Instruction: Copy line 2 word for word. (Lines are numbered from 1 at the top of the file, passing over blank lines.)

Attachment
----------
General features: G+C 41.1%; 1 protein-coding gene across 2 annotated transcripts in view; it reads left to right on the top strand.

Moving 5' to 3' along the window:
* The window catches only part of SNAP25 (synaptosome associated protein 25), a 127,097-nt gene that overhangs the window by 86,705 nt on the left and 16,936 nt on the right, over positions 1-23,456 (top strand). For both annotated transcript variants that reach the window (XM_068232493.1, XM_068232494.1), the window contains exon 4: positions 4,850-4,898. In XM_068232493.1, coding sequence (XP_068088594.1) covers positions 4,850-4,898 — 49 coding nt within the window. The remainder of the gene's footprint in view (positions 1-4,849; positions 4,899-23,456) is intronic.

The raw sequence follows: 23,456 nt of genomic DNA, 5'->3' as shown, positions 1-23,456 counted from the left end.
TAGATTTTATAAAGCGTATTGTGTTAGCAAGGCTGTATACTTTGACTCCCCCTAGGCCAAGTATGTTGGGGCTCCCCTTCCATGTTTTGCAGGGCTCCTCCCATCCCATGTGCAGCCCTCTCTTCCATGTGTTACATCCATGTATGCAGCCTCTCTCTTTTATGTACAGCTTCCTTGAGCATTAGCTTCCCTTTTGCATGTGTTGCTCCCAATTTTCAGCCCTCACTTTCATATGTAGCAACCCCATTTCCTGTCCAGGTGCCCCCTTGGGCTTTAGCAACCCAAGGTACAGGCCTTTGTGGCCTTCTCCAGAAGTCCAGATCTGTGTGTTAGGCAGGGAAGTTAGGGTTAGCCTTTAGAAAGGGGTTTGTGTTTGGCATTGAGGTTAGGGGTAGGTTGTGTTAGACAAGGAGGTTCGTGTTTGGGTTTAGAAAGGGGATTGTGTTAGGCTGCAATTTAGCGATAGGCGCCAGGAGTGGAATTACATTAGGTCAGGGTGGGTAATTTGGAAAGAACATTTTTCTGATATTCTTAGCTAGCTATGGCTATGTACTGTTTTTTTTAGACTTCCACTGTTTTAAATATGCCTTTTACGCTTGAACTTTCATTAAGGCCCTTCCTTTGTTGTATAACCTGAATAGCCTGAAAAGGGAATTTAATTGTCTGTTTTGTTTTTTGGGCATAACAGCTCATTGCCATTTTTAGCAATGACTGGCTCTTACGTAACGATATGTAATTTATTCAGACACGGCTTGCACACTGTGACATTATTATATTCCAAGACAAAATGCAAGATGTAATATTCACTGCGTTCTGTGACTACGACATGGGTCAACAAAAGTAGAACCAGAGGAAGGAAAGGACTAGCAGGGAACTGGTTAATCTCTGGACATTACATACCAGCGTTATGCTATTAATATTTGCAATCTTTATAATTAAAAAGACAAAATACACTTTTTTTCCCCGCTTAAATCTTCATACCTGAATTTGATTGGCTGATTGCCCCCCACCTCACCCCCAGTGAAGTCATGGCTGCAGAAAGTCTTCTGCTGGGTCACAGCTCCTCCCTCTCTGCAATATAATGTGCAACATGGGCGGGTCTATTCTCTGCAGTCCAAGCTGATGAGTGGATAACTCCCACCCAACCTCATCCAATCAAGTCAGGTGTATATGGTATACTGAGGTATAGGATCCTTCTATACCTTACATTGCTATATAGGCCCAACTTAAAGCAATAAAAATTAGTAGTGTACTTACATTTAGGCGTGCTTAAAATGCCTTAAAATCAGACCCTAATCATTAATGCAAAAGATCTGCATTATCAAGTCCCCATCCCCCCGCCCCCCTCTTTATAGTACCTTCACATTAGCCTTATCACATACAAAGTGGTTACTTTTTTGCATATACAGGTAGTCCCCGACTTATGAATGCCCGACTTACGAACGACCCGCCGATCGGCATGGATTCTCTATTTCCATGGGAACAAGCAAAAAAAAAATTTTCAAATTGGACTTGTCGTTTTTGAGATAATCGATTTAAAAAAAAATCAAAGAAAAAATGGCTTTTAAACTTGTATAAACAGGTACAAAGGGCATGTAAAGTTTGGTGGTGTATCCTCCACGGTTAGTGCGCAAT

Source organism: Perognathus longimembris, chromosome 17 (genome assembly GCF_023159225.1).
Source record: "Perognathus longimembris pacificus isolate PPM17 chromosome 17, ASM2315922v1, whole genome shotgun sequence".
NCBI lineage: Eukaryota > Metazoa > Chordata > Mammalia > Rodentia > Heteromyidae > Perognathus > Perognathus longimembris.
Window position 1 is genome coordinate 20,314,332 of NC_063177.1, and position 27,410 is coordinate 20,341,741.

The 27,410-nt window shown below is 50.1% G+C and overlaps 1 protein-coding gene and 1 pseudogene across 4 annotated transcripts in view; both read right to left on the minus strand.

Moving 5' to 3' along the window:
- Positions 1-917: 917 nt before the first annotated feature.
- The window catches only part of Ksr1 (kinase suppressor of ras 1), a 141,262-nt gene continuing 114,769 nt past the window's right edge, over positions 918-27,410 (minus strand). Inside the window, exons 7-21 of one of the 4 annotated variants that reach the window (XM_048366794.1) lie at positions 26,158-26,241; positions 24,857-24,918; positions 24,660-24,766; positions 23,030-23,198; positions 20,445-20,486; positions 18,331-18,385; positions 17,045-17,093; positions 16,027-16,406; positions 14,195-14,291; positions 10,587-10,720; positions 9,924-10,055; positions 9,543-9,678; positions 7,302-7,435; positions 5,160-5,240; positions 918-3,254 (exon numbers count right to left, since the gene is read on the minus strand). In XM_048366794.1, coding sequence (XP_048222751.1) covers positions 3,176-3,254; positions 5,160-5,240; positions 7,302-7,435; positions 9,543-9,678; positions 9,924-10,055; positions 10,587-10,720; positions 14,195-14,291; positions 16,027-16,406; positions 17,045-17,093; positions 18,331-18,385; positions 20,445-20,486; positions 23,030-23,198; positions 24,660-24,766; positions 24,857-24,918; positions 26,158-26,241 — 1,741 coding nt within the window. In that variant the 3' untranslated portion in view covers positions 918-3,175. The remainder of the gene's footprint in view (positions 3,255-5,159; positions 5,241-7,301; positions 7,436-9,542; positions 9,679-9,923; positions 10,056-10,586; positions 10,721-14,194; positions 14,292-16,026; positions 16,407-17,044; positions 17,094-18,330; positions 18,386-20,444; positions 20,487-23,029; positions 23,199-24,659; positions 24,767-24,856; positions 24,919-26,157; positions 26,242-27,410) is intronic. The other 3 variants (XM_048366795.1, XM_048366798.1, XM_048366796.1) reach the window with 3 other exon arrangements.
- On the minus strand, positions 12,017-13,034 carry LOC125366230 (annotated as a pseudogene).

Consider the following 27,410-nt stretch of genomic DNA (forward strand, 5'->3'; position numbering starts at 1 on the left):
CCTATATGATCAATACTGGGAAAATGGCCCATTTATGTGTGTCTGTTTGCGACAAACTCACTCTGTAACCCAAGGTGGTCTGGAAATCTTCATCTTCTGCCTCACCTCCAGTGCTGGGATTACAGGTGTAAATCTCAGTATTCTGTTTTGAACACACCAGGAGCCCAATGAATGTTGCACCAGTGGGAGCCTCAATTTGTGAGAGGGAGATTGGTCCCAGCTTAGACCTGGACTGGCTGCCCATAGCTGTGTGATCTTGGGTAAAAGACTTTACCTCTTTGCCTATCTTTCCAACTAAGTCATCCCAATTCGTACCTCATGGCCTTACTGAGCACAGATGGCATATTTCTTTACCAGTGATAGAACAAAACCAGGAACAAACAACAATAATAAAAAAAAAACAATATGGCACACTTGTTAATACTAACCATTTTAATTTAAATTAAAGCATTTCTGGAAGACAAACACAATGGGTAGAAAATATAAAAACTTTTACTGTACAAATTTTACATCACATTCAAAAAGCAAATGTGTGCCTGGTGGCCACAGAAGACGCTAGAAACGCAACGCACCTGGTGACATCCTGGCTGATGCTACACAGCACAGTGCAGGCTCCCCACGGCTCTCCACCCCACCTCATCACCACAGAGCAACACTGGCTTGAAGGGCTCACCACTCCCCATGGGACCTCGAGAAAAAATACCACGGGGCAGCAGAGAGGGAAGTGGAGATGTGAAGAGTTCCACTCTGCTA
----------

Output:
Moving 5' to 3' along the window: